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Review: The Wattle Seed Inn by Léonie Kelsall

on July 9, 2021

The Wattle Seed Inn
Léonie Kelsall
Allen & Unwin
2021, 416p
Copy courtesy of the publisher

Blurb {from the publisher/}: Three aching hearts, a ramshackle country pub and a tangled web of secrets.

PR executive Gabrielle Moreau knows she has an easy life, but when her business partner claims she lacks career passion she takes ownership of a dilapidated pub in a tiny riverside settlement to prove she can be a success without falling back on her privilege.

Eighteen months ago, Settlers Bridge stonemason Hayden Paech had it all: a job he loved, good mates and a close family. All he needed was the right woman to come along, and he was ready to settle down. But one poor choice stole that chance and he’ll never risk caring for anyone again.

Living at Wurruldi Hotel for … goodness, so many years, Ilse has seen more changes of ownership than she can recall. Clinging to her failing memories, she’s tired of trying to protect the property her grandparents built. With the arrival of the elegant Gabrielle Moreau, however, it seems that finally an owner may recognise the importance of recapturing the grace and dignity of Ilse’s past.

For Ilse to find peace, Hayden forgiveness and Gabrielle her true passion, three aching hearts must reveal their secrets. 

I absolutely adored Léonie Kelsall’s first novel, The Farm At Peppertree Crossing, so I was so excited to read this. It’s set in the same area and readers of that first book will probably be happy to see quite a few familiar faces peppering this story, including Matt and Roni.

Three years ago, Gabrielle Moreau and her then-fiance and business partner, bought an old pub. Since then there’s been an earthquake that caused a little damage but Gabrielle now owns the pub outright and is determined to restore it to its former glory and hopefully, find her passion. On her first night in town, she meets a bunch of locals in a different pub and is drawn into their close knit friendship group. Even better, two of them have skills she desperately needs to help restore her building – her vision is for an inn rather than a pub.

Hayden Paech is damaged in more ways than one. Without his friends badgering him to stay part of the group, to go out, to live, he’d probably be a hermit, just his service dog for company. He and Gabrielle do not hit it off well due to an assumption on Gabrielle’s part and her wariness of his dog but the more time they spend together, the more something simmers between them.

I really loved the way this is told – the narrative is split between three perspectives: Gabrielle, Hayden and also Ilse, who lived most of her life in and around the pub and it was held her in family for generations. Gabrielle is from the city and is also from a wealthy background so she’s used to life being a certain way, things happening when you’re ready to offer money for services. Life in the country is different – contractors are quite happy to say they don’t work out that far or will come out when they’re ready, to give a quote. When she meets the group of locals and is able to hire cabinet maker Justin and stonemason Hayden, she also finds that friendly Sharna is willing to pitch in and Gabrielle can even do some of the work herself.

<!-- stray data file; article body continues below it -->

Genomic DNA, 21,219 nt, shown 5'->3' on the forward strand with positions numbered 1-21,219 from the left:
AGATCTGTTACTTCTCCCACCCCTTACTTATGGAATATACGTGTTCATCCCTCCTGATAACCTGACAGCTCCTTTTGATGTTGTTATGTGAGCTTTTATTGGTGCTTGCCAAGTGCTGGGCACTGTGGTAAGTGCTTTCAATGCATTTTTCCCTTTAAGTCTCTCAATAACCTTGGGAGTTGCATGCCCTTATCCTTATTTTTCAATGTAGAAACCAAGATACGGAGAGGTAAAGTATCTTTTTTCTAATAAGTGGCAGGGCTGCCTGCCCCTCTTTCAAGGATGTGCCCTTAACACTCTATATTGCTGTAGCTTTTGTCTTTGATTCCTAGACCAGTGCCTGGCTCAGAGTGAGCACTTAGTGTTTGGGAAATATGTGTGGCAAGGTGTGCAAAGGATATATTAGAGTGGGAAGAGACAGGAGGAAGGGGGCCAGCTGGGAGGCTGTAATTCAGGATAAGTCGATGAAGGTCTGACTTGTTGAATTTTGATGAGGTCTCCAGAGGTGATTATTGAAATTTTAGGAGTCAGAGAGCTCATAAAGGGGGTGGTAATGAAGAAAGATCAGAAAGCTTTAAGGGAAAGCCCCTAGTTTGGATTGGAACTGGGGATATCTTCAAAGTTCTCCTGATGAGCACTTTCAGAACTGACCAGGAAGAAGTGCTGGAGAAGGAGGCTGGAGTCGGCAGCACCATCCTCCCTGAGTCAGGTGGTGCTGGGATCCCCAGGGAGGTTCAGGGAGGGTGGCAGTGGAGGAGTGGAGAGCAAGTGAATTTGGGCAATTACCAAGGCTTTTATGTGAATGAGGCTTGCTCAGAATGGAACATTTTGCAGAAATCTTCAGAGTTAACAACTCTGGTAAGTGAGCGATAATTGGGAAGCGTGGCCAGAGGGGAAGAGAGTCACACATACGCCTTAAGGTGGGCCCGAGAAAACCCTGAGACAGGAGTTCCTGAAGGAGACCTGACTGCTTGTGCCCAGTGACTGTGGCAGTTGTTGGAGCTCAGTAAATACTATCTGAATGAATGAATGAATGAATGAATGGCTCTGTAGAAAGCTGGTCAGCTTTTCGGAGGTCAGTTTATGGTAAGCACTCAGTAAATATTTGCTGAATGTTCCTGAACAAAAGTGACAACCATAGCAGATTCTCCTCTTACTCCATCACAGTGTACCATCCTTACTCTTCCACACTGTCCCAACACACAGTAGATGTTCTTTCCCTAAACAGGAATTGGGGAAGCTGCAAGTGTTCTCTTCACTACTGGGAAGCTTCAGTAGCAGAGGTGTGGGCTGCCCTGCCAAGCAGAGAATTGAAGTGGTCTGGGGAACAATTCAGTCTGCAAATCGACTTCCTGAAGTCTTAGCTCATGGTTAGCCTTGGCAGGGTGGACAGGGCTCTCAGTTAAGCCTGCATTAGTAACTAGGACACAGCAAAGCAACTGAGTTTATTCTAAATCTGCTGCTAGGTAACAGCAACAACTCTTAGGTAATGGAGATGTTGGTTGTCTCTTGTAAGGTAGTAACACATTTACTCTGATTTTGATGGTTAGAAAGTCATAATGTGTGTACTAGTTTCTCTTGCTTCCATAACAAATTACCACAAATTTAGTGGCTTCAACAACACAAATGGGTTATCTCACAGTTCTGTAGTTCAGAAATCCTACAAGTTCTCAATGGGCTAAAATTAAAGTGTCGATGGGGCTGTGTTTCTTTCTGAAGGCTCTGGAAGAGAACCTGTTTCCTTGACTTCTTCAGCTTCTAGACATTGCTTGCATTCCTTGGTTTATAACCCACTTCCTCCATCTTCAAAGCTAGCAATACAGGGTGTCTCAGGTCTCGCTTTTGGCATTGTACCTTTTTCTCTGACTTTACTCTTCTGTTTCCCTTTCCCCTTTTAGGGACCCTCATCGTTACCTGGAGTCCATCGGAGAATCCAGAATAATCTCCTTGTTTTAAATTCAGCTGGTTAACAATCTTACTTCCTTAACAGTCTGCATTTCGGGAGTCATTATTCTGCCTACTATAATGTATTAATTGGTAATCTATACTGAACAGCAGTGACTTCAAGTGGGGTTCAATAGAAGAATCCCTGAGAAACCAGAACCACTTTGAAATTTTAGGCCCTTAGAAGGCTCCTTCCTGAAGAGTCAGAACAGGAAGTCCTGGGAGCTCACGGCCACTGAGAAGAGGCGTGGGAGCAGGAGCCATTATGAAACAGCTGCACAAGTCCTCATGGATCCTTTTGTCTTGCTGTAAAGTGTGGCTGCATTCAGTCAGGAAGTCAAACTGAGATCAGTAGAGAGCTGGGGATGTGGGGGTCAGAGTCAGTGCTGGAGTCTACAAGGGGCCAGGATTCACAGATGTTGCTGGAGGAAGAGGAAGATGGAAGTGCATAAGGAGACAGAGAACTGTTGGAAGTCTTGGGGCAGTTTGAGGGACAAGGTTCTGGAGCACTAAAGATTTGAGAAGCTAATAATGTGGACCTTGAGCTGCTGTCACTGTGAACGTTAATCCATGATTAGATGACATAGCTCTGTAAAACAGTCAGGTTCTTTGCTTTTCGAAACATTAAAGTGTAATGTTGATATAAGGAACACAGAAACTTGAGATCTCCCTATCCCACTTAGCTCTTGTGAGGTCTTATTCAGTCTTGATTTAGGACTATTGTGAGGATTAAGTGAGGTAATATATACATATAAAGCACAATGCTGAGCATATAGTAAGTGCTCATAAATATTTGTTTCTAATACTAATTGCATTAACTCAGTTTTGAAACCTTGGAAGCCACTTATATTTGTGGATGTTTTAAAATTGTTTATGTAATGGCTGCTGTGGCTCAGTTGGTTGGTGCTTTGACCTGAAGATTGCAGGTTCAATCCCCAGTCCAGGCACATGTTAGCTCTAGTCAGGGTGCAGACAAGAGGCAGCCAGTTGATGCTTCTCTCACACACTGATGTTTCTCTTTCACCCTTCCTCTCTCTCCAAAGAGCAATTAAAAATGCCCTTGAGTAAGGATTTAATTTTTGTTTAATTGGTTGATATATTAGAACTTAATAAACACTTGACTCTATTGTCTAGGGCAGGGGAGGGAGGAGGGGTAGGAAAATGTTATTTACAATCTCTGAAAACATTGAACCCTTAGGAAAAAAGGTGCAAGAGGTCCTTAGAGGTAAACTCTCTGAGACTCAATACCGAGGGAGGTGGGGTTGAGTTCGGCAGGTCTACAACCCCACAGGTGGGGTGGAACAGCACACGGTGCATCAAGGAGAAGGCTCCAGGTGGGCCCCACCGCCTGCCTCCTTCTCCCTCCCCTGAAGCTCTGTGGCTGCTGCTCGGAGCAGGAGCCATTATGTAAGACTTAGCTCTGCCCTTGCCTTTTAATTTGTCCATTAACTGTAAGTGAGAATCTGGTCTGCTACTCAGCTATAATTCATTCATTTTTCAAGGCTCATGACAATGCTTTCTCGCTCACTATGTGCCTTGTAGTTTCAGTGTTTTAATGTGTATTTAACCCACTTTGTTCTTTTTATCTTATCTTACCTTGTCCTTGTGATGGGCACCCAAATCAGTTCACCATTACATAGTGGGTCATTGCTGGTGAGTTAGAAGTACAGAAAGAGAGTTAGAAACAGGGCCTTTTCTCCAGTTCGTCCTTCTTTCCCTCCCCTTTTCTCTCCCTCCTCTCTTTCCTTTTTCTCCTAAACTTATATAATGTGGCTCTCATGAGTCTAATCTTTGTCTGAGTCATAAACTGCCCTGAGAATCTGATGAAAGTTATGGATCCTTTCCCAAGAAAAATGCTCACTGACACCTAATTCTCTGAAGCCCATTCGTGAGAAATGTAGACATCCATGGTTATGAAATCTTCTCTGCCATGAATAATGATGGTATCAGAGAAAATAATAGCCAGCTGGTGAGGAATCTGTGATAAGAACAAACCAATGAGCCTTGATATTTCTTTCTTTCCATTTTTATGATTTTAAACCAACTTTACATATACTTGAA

Gabrielle and Hayden get off to a prickly start, for a few reasons. Hayden is a character that is absolutely radiating with pain – both physically and mentally, which he tries to hide. His friends, especially Taylor, the local doctor, are always checking on his welfare and making sure he’s doing okay and the thoughts and nightmares aren’t getting on top of him. Hayden is suffering from PTSD and he has his service dog, who recognises the signs that Hayden might be experiencing times of high stress, and to wake him from nightmares and provide comfort. The support that the dog provides was showcased so well – he was such a part of the story he was almost a main character himself and not only does he provide that comfort and security for Hayden, looking after him when required but he also helps Gabrielle overcome her fear and wariness of dogs.

Hayden and Gabrielle both had some trauma, grief and loss in their past – and are still dealing with the after-effects of that. Hayden has a lot of guilt, for things that are not his fault. It can be hard to bear but sometimes a tragedy is just that…a tragedy. I think Gabrielle can understand those feelings because she’s had similar ones herself. I really appreciated the way their friendship developed from this snarkiness to this deep understanding of each other and all their parts. Before the end of the book, Hayden and Gabrielle have seen each other’s deep vulnerabilities, scars and raw wounds and are the stronger for it and that was something I really enjoyed reading. There’s no suggestion that this developing relationship will ‘fix’ Hayden, will change things for him but he’ll have support and love from a different direction, when he needs it.

I also really loved Ilse’s chapters. I don’t think her story is hard to discern even in the beginning but I felt it was done in a way that really worked and the slow reveal of all the parts of her story was well crafted. It gave the reader a chance to view the inn’s history, see how it had shaped lives and how Gabrielle was bringing it back.

You don’t have to have read the first book in order to read this one – it stands alone really well. But if you have read one and not the other (no matter which way it is) then I highly recommend you read both because they are both wonderful.


Book #115 of 2021

The Wattle Seed Inn is book #48 of the Australian Women Writer Challenge 2021

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